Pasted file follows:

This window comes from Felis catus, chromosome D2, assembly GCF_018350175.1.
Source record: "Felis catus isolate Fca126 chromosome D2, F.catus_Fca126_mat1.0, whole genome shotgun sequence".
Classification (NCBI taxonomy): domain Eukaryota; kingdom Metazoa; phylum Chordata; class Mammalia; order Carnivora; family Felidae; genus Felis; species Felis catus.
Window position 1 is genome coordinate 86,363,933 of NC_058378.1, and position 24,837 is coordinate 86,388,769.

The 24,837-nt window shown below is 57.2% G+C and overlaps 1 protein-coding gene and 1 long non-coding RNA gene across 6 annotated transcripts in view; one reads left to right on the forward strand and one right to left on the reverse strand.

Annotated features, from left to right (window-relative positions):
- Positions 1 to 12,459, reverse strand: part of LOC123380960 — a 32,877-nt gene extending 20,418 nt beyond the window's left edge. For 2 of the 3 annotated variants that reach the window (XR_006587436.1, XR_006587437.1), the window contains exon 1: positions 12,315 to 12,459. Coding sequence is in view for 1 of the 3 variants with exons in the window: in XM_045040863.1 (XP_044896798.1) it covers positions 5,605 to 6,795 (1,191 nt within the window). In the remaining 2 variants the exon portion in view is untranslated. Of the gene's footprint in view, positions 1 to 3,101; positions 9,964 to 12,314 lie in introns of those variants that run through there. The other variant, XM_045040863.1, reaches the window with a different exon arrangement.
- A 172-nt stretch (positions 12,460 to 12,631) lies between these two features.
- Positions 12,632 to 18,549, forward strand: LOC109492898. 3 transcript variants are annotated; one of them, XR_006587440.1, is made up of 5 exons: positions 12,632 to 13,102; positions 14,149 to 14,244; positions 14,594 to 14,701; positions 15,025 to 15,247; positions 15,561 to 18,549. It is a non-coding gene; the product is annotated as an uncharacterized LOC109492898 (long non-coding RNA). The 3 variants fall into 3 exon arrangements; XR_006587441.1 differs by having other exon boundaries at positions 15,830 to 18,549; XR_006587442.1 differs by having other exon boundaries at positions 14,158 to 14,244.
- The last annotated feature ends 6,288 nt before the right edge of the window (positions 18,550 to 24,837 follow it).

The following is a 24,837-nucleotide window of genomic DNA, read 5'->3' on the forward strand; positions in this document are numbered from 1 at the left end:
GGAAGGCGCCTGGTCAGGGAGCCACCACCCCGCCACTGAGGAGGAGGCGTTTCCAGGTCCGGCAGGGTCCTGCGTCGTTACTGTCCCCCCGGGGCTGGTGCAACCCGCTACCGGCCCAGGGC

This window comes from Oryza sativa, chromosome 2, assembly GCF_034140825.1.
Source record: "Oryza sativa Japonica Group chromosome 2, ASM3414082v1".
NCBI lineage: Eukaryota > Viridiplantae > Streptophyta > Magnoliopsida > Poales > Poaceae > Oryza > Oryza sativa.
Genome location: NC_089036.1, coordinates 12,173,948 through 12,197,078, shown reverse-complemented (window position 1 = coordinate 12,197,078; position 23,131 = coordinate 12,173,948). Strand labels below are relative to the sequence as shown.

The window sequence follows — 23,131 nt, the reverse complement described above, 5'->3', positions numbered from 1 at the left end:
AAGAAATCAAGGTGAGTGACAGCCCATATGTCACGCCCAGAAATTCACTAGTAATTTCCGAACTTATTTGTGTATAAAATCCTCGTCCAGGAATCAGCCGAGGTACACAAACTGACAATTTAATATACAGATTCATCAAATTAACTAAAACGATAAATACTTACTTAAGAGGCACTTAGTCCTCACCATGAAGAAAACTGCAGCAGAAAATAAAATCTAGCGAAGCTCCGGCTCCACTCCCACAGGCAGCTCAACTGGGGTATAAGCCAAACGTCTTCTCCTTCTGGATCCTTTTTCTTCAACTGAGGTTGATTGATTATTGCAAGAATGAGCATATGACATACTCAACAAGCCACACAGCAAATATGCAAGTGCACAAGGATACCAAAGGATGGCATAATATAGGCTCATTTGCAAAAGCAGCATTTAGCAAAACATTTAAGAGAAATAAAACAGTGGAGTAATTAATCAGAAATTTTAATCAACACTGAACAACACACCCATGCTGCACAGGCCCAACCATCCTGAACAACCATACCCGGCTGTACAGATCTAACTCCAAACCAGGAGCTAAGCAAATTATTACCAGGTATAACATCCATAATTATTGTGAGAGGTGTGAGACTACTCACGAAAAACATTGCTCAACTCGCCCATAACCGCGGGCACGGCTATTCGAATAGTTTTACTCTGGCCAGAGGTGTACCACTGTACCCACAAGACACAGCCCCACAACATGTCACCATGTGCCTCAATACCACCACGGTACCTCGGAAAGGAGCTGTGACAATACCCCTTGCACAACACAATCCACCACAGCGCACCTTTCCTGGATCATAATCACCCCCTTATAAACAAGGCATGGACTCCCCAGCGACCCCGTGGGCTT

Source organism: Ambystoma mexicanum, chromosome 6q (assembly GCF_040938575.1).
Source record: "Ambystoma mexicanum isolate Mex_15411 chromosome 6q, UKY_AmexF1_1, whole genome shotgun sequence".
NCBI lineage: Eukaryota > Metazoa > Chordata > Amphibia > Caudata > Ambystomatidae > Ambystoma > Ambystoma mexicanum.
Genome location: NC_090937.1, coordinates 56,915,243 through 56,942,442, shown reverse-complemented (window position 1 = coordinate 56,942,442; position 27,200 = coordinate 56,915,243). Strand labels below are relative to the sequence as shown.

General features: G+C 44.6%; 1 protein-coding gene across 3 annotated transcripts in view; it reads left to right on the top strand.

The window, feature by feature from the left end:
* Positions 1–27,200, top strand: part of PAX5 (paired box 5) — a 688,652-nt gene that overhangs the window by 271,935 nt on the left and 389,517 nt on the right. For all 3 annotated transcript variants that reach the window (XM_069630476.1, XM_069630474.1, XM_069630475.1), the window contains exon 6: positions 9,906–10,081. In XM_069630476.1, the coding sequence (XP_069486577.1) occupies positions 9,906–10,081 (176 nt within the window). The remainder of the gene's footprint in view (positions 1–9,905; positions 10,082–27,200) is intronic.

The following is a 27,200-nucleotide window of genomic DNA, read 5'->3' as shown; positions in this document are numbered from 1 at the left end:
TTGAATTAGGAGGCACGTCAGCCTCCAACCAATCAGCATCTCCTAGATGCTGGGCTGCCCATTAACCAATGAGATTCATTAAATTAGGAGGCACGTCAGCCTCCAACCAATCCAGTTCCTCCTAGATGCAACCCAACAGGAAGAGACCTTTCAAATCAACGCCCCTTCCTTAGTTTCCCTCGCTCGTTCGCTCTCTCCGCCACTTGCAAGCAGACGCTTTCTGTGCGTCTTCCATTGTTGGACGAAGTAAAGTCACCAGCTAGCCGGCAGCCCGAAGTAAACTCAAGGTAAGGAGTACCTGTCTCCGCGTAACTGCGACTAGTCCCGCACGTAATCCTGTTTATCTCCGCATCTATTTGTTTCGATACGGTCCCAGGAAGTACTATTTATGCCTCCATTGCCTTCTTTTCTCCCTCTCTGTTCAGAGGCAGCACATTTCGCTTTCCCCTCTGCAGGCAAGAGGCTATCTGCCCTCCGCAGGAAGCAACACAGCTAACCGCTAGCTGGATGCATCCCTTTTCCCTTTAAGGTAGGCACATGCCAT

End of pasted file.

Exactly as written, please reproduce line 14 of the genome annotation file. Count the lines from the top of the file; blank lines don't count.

Source record: "Oryza sativa Japonica Group chromosome 2, ASM3414082v1".